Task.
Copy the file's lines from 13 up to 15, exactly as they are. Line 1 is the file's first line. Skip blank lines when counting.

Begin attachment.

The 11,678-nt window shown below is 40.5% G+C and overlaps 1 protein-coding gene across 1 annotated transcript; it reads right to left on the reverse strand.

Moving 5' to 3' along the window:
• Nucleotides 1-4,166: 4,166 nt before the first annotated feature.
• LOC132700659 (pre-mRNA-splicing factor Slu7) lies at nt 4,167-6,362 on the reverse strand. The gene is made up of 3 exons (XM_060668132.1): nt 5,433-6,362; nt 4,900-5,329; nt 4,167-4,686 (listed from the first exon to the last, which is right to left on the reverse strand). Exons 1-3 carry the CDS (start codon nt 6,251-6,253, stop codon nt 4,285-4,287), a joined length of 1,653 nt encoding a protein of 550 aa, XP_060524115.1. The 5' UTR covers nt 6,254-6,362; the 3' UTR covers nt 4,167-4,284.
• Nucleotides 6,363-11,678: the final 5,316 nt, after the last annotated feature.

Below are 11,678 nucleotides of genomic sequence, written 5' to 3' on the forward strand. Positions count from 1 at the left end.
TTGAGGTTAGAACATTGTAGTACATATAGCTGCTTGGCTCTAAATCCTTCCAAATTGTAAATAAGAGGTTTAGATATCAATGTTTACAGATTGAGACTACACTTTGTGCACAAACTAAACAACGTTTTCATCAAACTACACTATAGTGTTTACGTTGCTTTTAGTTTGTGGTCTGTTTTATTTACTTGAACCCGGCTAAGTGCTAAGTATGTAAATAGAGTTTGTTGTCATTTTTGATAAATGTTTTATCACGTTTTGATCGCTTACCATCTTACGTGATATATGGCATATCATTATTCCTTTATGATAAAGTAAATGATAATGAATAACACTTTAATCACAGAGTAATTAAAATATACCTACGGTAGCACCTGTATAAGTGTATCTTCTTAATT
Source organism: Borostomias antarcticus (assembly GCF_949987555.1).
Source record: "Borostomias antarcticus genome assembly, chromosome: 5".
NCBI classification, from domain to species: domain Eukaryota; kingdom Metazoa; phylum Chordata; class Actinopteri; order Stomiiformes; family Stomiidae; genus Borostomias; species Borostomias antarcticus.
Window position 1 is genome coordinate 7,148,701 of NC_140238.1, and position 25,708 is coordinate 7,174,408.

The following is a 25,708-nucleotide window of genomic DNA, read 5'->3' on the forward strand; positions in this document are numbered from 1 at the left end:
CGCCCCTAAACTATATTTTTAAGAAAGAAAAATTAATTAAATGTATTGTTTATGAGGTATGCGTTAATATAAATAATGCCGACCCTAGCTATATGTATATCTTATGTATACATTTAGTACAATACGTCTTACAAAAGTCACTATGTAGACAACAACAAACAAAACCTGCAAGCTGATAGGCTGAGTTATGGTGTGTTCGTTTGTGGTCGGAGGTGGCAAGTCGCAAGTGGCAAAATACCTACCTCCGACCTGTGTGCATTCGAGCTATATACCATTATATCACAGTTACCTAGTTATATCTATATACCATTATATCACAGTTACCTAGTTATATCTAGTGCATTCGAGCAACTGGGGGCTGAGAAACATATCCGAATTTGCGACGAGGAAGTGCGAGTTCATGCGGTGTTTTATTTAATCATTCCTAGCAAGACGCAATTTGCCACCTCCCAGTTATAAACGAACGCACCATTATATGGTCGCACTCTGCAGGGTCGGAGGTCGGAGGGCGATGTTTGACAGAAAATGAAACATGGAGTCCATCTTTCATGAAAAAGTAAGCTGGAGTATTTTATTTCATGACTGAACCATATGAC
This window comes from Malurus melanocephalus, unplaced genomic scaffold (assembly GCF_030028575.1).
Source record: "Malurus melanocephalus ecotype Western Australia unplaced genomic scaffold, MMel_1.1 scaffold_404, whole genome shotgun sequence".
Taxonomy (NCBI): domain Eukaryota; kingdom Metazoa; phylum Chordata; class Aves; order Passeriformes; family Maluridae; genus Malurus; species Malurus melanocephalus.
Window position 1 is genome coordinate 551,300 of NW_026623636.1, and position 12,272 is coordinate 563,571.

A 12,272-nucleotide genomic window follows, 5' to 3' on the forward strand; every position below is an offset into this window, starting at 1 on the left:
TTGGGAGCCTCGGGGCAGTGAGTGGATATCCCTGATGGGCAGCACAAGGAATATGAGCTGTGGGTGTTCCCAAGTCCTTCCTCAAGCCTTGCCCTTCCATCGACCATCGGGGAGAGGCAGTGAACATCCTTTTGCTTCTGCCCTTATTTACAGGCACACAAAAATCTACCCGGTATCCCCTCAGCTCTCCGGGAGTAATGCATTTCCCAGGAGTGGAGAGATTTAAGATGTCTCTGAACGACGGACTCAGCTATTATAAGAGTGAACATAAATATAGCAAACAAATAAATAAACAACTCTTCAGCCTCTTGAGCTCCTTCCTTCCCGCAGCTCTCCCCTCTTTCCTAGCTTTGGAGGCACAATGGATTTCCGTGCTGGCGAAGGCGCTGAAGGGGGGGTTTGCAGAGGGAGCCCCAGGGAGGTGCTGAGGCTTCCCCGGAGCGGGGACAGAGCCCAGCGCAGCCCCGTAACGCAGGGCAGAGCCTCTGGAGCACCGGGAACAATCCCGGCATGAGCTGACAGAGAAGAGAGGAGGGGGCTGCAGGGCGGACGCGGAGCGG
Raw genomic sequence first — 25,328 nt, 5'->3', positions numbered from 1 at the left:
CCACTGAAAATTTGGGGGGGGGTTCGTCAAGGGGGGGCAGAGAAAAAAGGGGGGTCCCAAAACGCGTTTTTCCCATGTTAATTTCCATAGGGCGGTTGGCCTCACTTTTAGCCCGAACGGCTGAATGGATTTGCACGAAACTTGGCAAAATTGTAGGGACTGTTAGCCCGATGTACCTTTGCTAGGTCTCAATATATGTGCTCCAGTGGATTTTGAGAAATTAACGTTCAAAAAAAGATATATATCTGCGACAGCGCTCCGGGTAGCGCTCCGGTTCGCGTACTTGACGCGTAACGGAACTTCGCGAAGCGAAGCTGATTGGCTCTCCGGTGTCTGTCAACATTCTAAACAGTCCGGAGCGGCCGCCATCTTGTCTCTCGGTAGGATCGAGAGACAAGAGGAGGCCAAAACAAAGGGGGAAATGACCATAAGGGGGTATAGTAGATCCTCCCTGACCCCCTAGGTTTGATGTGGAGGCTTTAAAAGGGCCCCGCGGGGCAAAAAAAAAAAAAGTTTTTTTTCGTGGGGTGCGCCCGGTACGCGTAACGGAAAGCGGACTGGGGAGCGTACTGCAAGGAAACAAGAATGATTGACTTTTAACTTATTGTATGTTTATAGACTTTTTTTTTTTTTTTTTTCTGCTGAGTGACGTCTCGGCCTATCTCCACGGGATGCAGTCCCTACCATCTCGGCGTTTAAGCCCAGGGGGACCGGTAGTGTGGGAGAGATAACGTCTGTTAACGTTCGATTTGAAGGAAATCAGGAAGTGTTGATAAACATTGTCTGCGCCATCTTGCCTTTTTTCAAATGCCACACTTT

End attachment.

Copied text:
CGCCCCTAAACTATATTTTTAAGAAAGAAAAATTAATTAAATGTATTGTTTATGAGGTATGCGTTAATATAAATAATGCCGACCCTAGCTATATGTATATCTTATGTATACATTTAGTACAATACGTCTTACAAAAGTCACTATGTAGACAACAACAAACAAAACCTGCAAGCTGATAGGCTGAGTTATGGTGTGTTCGTTTGTGGTCGGAGGTGGCAAGTCGCAAGTGGCAAAATACCTACCTCCGACCTGTGTGCATTCGAGCTATATACCATTATATCACAGTTACCTAGTTATATCTATATACCATTATATCACAGTTACCTAGTTATATCTAGTGCATTCGAGCAACTGGGGGCTGAGAAACATATCCGAATTTGCGACGAGGAAGTGCGAGTTCATGCGGTGTTTTATTTAATCATTCCTAGCAAGACGCAATTTGCCACCTCCCAGTTATAAACGAACGCACCATTATATGGTCGCACTCTGCAGGGTCGGAGGTCGGAGGGCGATGTTTGACAGAAAATGAAACATGGAGTCCATCTTTCATGAAAAAGTAAGCTGGAGTATTTTATTTCATGACTGAACCATATGAC
This window comes from Malurus melanocephalus, unplaced genomic scaffold (assembly GCF_030028575.1).
Source record: "Malurus melanocephalus ecotype Western Australia unplaced genomic scaffold, MMel_1.1 scaffold_404, whole genome shotgun sequence".